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eScape Magazine
Welcome to the November issue of eScape Magazine - brought to you by Simuscape
Bringing a community closer with fansites, members and supporters doing their best to give everyone the greatest possible experience of all time. This Magazine is entirely dedicated the Transport Tycoon Community.

La Mimita Chiquita, eScape Magazine Editor at large...
eScape
• eScape Magazine - November issue 2013 • A Simuscape Experience • Presented by La Mimita Chiquita - Editor at large • Dedicated the Transport Tycoon community •

           

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The Patcher Pitcher

October 2013, by La Mimita Chiquita

The story of a community coder!

Unlike Chris Sawyer's original version of Transport Tycoon Deluxe, todays range is considerably greater for those who wants to go ahead as a successful CEO of a fictitious company in the freight and passenger transportation industry. And while a few still chooses Josef Drexler's TTDPatch for their ultimate gaming experience, a vast majority nowadays leans towards the open source version, OpenTTD, both of them offering far more than what the original game ever touched. But there is always that clique of users who aren't satisfied with these options at all, instead eager to try out even greater challenges - or rather more specific solutions for their ultimate gaming experience. The more complicated, the better it may seem! And if you happen to be one of those preferring the latter there are a number of choices out there, all thanks to some especially devoted and diehard fans in the Transport Tycoon community.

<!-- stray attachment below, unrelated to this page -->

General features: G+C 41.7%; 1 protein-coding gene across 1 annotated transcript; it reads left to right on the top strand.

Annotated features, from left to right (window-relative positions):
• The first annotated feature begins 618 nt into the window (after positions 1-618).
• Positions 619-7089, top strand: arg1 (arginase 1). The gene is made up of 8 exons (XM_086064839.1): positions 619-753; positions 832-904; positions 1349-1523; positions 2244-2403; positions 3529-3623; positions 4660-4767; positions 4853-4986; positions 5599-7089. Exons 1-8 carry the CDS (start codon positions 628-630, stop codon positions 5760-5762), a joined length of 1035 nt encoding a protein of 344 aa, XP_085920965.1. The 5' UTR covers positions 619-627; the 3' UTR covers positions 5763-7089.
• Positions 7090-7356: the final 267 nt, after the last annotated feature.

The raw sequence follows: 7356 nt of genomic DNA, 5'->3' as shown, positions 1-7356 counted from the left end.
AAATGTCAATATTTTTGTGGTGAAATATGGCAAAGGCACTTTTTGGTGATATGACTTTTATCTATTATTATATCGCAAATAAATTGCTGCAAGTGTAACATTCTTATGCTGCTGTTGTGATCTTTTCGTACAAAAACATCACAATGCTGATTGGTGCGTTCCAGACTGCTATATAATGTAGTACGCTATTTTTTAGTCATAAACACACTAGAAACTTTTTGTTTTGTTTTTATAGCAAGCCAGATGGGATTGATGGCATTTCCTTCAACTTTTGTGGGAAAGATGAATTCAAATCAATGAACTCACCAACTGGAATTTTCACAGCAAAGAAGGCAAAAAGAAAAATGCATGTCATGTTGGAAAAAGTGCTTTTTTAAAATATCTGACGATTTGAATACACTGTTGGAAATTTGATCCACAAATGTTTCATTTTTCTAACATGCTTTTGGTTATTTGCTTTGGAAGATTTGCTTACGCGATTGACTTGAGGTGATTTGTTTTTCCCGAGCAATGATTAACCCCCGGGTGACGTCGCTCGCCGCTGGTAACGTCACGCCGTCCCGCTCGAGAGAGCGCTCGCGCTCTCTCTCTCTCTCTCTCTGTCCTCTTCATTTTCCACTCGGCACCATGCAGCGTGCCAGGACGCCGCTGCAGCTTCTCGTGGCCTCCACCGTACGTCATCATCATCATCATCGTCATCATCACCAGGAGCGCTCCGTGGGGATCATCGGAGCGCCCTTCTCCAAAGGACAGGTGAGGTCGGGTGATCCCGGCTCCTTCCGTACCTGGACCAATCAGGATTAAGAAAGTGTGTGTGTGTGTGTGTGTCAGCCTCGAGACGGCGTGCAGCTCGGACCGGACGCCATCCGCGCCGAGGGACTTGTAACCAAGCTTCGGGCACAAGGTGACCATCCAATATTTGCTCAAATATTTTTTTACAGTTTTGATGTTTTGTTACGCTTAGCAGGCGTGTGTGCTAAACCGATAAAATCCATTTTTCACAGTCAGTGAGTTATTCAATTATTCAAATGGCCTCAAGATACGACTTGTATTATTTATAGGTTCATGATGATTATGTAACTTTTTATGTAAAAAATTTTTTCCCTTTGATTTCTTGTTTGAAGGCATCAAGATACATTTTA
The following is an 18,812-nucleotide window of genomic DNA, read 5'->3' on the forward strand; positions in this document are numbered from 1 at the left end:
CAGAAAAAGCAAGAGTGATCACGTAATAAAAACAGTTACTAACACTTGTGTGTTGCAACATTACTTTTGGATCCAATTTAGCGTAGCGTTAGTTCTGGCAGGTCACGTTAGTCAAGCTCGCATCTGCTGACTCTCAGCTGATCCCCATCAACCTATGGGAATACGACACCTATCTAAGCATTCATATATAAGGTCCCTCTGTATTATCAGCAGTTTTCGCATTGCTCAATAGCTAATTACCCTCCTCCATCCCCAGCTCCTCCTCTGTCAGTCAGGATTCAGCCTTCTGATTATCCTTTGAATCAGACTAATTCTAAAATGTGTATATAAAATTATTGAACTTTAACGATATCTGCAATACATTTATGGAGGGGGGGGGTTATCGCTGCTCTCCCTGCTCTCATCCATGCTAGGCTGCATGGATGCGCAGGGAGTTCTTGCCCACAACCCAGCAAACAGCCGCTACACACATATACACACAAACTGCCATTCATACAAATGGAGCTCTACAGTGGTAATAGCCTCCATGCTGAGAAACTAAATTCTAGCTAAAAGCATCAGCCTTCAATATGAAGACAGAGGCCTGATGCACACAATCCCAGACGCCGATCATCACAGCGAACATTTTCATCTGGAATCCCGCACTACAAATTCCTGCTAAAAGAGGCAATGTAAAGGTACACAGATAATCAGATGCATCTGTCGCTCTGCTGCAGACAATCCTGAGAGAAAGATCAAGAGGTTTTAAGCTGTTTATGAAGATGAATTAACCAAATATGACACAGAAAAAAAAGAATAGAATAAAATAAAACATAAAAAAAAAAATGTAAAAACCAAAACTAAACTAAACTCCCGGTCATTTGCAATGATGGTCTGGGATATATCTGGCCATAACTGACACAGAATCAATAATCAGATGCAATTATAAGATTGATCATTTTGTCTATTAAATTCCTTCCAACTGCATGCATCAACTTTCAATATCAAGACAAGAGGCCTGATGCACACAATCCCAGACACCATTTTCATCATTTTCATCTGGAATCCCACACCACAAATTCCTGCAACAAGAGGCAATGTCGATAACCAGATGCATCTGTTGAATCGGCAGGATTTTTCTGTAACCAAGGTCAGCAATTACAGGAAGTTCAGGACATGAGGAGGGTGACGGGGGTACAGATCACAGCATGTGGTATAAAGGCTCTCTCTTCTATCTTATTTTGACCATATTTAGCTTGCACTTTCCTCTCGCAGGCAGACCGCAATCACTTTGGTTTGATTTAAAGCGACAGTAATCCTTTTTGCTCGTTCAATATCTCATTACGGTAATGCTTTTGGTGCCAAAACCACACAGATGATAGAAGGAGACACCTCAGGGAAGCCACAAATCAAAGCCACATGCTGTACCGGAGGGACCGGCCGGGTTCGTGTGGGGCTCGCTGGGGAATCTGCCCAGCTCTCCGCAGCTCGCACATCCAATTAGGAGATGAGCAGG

'I wasn't allowed to touch his computer at all'


We're of course talking about patch packs, mostly sharing the common denominator of generally being a one man development process. In other words, they are usually designed and constructed by one person to be used by anyone who wants a little bit more challenging games than what the more or less "official" versions are able to offer. But none of this is obviously done in a jiffy! It requires some extraordinary skills and ideally also a design that appeals to a larger group of users, which in the end increases the responsiveness and motivation to both continue and further improve what is already done. So with that said, what is the recipe for a successful patch pack concept? Well, one person that obviously should know is ChillCore, up to this point serving version 14.7 of his rather huge patch pack, released earlier this year and consisting of nearly 50 other smaller patches and game scripts developed by other devoted fans in the community.

Starting his career at early ages ChillCore became very impressed by his fathers Spectrum ZX81, a device produced by Sinclair Research, which he wasn't allowed to touch at all as ChillCore explains;

-"Those machines used to be quite expensive, but I settled down with the manual instead, reading it from the first page to the last over and over again. The device itself contained a little slalom game, nothing fancy graphical wise, but it was awesome to view text you entered on the screen performing certain tasks such as speeding up the game and making it harder as you added more and more obstacles to it"!